omitted). The four actionable areas include: (1) intrusion upon
the plaintiffs seclusion or private affairs; (2) disclosure of
embarrassing private facts about the plaintiff; (3) publishing
false derogatory statements about the plaintiff; and (4)
commercial appropriation of the plaintiffs likeness. See Smith
v. City of Hartford, 2000 WL 1058877 at *10 (Conn.Super. July
14, 2000) (citation omitted). Although plaintiffs do not assert
the form of invasion of privacy relevant to this action, the
Court finds that the only form applicable would be the intrusion
upon Schmidt's seclusion or private affairs. The invasion of
privacy by unreasonable intrusion upon the seclusion of another
has been defined as:
One who intentionally intrudes, physically or
otherwise, upon the solitude or seclusion of another
or his private affairs or concerns, is subject to
the other for invasion of his privacy, if the
intrusion would be highly offensive to a reasonable
State Police Litig., 888 F. Supp. at 1270 (citations omitted).
In that decision, the court continued: "[i]t is persuasive that
`[o]ne's seclusion may be as much disrupted by the presence of
an electronic ear in a setting where one would normally expect
to be alone as it is by the presence of a human ear in the same
place.'" See id. (citation omitted). The Connecticut appellate
courts have not yet interpreted what constitutes an invasion of
privacy under a cause of action for intrusion upon one's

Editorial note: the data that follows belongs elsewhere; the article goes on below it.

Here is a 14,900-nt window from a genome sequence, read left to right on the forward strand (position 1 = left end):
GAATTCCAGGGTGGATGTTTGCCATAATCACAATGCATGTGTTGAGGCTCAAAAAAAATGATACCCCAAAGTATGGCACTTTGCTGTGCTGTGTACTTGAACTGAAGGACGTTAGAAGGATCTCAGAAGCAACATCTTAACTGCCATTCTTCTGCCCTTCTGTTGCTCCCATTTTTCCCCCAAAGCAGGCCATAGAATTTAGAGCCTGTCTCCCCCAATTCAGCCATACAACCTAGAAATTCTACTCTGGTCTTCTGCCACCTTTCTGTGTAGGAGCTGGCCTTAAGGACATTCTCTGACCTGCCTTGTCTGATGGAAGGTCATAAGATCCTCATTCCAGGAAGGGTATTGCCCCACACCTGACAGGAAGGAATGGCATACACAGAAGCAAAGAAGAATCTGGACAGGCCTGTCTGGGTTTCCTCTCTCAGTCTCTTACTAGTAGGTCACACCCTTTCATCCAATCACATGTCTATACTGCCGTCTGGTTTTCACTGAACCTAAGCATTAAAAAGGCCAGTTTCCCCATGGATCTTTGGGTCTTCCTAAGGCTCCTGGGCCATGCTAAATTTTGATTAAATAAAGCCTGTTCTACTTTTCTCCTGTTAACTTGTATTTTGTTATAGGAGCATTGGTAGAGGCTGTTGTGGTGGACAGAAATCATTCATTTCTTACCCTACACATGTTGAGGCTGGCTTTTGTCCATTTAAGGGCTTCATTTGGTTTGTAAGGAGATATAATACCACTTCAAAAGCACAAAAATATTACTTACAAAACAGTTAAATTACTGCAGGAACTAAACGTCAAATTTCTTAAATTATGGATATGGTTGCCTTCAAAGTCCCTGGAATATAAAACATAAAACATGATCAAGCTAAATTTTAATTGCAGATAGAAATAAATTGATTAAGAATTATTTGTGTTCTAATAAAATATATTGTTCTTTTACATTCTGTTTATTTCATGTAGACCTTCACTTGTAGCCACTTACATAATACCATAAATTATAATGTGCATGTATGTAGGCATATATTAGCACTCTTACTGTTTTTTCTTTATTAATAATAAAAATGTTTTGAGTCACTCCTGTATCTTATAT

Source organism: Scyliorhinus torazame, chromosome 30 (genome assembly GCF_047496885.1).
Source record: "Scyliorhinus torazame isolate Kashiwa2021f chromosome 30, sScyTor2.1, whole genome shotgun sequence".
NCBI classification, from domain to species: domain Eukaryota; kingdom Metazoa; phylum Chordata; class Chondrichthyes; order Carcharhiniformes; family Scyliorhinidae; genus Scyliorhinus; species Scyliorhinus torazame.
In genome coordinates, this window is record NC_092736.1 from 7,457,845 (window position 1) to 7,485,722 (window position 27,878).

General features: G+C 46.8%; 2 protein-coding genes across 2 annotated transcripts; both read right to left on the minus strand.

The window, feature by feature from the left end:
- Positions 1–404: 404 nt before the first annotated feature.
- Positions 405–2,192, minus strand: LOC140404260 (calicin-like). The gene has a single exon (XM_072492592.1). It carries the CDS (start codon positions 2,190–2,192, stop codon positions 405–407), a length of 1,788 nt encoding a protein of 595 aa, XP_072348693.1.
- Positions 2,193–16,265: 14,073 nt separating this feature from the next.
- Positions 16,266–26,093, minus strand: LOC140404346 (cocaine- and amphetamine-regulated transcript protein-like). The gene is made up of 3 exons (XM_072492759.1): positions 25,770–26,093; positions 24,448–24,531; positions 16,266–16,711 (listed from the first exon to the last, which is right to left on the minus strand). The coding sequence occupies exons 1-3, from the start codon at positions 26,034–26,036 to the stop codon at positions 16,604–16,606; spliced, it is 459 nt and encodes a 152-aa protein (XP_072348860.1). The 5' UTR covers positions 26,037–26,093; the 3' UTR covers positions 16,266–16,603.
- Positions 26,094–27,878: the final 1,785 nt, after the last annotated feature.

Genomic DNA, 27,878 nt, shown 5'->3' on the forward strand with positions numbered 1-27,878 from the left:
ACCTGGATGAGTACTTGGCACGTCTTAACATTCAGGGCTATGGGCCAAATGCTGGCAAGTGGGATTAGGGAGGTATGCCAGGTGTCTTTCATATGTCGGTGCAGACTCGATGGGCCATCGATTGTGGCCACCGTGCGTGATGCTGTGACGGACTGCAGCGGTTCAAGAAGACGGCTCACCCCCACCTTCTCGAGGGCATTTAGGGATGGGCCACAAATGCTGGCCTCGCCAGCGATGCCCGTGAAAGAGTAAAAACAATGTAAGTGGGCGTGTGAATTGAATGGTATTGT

seclusion or private affairs. See Bonanno v. Dan Perkins
Chevrolet, 2000 WL 192182, 2000 Conn.Super. LEXIS 289, at *3
(Conn.Super. Feb. 4, 2000).
Defendants argue that if the Court finds that conversations
were recorded, then these recordings made by an employer during
business hours merely to determine if the employee was using the
telephone for unauthorized purposes do not meet the "highly
offensive to a reasonable [person]" standard.
After reviewing the facts and testimony before this Court,
Schmidt can hardly propose that his surroundings gave him any
expectation of privacy. Schmidt was required to keep his office
door open, and he believed the secretary stationed outside his
door was listening to his calls and telling Devino the substance
of his conversations. Although under normal circumstances a
wiretap on an office telephone could be "highly offensive to a
reasonable [person]," the circumstances on Mattoon Road were far
from normal. For these reasons, judgment shall enter for
defendants for invasion of privacy.
Accordingly, for the reasons stated above, judgment shall
enter as follows: with regard to the First Cause of Action, for
plaintiff Schmidt in the amount of $2,500 for punitive damages
only and for defendants in all other respects; with regard to
the Second Cause of Action, for plaintiff Schmidt and plaintiff
Hanahan in the amount of $1,000 each; and with regard to the
Fourth and Fifth Causes of Action, for defendants.*fn8